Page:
The village's good fortune owes partly to Baharuddin's initiative. In the first weeks after the tsunami, while camped in the elementary school that sheltered his villagers, Baharuddin beseeched district officials for help.
When the Indonesian government's public works agency insisted earlier this year that people not rebuild within about two miles of the coast, Baharuddin told an official that his village would not move. "Even if a tsunami came twice a week, we will stay here forever," he said he told the official. "This has always been our land."
The government Reconstruction and Rehabilitation Agency, which was established in May, rescinded the policy.
‘There’s no place like home’
A little less than a year ago, Marwadi, the fisherman, saw no hope and no future. He had lost his wife, three young daughters and big house. "It's all gone," he had said then, walking through churned-up, foul-smelling earth.
Last week, Marwadi, 40, said in an interview that life was very different now. "At the very least, someone cooks for me," he said, a twinkle in his eye. "My life is better organized. Someone does the laundry."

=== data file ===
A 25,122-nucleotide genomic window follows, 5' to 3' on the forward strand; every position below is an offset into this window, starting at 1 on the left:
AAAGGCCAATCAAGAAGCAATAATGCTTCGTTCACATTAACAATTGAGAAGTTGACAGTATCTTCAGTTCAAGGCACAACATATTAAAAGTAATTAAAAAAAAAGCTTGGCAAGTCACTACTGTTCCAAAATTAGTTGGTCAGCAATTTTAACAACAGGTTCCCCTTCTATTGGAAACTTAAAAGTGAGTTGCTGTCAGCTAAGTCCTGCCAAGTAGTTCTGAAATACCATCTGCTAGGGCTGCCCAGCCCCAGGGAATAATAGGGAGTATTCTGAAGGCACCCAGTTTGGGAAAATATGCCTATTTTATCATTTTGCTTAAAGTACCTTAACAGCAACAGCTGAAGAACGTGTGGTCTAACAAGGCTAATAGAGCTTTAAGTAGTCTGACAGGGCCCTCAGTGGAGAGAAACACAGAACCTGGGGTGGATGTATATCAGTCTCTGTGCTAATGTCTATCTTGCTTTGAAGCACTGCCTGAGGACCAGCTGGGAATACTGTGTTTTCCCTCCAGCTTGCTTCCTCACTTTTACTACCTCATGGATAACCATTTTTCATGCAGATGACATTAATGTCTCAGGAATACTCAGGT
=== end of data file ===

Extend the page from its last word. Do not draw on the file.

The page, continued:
"There is a saying," Marwadi said, seated cross-legged on the floor of his one-bedroom shack elevated by stilts. "Though it be raining gold in another village and raining rocks on your own, there's no place like home."
His new wife, Yeni, a thoughtful, bespectacled woman of 32, teaches at the madrassa. She has a college degree. So did her husband, the former village chief, killed by the tsunami. Marwadi has no college education, but Yeni said she was impressed by his intelligence. While other tsunami refugees went out and came back with donated clothes, Marwadi returned with used books -- often about religion.
"My life is calmer now," she said. "For an Acehnese woman, life is not easy when you're a widow. People are always asking questions -- where you are, where are you going." The many widowers in the area constantly proposed marriage, she said.
Now that she's married again, Yeni said, men let her be. "It's somehow liberating," she said.
She has even begun to think of the future again. "I feel more optimistic now because I will have children. That's why I chose to be married. That's why I chose Marwadi."
Special correspondent Yayu Yuniar contributed to this report.